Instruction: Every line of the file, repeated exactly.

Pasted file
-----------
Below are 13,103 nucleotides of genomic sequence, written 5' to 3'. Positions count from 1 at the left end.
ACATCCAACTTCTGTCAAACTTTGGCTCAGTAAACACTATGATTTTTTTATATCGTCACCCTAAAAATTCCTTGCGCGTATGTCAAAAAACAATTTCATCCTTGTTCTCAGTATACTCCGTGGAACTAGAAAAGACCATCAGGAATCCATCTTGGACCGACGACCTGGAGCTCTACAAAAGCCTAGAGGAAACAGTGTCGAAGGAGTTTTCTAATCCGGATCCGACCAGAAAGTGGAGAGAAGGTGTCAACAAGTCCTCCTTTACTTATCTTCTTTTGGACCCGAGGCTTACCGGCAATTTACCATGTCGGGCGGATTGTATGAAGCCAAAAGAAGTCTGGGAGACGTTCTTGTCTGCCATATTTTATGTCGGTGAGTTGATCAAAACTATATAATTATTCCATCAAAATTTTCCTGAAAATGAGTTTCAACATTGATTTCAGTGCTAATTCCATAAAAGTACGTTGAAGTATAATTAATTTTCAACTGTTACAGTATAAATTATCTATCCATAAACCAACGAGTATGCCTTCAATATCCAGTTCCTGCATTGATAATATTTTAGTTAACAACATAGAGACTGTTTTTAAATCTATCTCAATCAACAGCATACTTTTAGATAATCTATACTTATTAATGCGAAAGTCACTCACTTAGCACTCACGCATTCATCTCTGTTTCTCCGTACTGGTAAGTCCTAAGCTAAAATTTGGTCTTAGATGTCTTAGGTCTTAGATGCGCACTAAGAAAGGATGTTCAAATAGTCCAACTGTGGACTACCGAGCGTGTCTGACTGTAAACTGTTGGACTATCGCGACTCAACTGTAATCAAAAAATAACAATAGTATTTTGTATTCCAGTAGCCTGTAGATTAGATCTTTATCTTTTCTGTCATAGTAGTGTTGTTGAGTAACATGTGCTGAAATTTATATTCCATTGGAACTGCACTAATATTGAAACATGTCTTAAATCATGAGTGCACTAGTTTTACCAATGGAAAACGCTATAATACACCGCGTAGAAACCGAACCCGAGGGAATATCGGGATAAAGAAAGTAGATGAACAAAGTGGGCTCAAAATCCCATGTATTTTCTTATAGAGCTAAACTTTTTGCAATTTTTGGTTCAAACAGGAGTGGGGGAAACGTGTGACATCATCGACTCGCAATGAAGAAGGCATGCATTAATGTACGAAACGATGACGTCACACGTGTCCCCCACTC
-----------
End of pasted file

Below are 13,103 nucleotides of genomic sequence, written 5' to 3'. Positions count from 1 at the left end.
ACATCCAACTTCTGTCAAACTTTGGCTCAGTAAACACTATGATTTTTTTATATCGTCACCCTAAAAATTCCTTGCGCGTATGTCAAAAAACAATTTCATCCTTGTTCTCAGTATACTCCGTGGAACTAGAAAAGACCATCAGGAATCCATCTTGGACCGACGACCTGGAGCTCTACAAAAGCCTAGAGGAAACAGTGTCGAAGGAGTTTTCTAATCCGGATCCGACCAGAAAGTGGAGAGAAGGTGTCAACAAGTCCTCCTTTACTTATCTTCTTTTGGACCCGAGGCTTACCGGCAATTTACCATGTCGGGCGGATTGTATGAAGCCAAAAGAAGTCTGGGAGACGTTCTTGTCTGCCATATTTTATGTCGGTGAGTTGATCAAAACTATATAATTATTCCATCAAAATTTTCCTGAAAATGAGTTTCAACATTGATTTCAGTGCTAATTCCATAAAAGTACGTTGAAGTATAATTAATTTTCAACTGTTACAGTATAAATTATCTATCCATAAACCAACGAGTATGCCTTCAATATCCAGTTCCTGCATTGATAATATTTTAGTTAACAACATAGAGACTGTTTTTAAATCTATCTCAATCAACAGCATACTTTTAGATAATCTATACTTATTAATGCGAAAGTCACTCACTTAGCACTCACGCATTCATCTCTGTTTCTCCGTACTGGTAAGTCCTAAGCTAAAATTTGGTCTTAGATGTCTTAGGTCTTAGATGCGCACTAAGAAAGGATGTTCAAATAGTCCAACTGTGGACTACCGAGCGTGTCTGACTGTAAACTGTTGGACTATCGCGACTCAACTGTAATCAAAAAATAACAATAGTATTTTGTATTCCAGTAGCCTGTAGATTAGATCTTTATCTTTTCTGTCATAGTAGTGTTGTTGAGTAACATGTGCTGAAATTTATATTCCATTGGAACTGCACTAATATTGAAACATGTCTTAAATCATGAGTGCACTAGTTTTACCAATGGAAAACGCTATAATACACCGCGTAGAAACCGAACCCGAGGGAATATCGGGATAAAGAAAGTAGATGAACAAAGTGGGCTCAAAATCCCATGTATTTTCTTATAGAGCTAAACTTTTTGCAATTTTTGGTTCAAACAGGAGTGGGGGAAACGTGTGACATCATCGACTCGCAATGAAGAAGGCATGCATTAATGTACGAAACGATGACGTCACACGTGTCCCCCACTC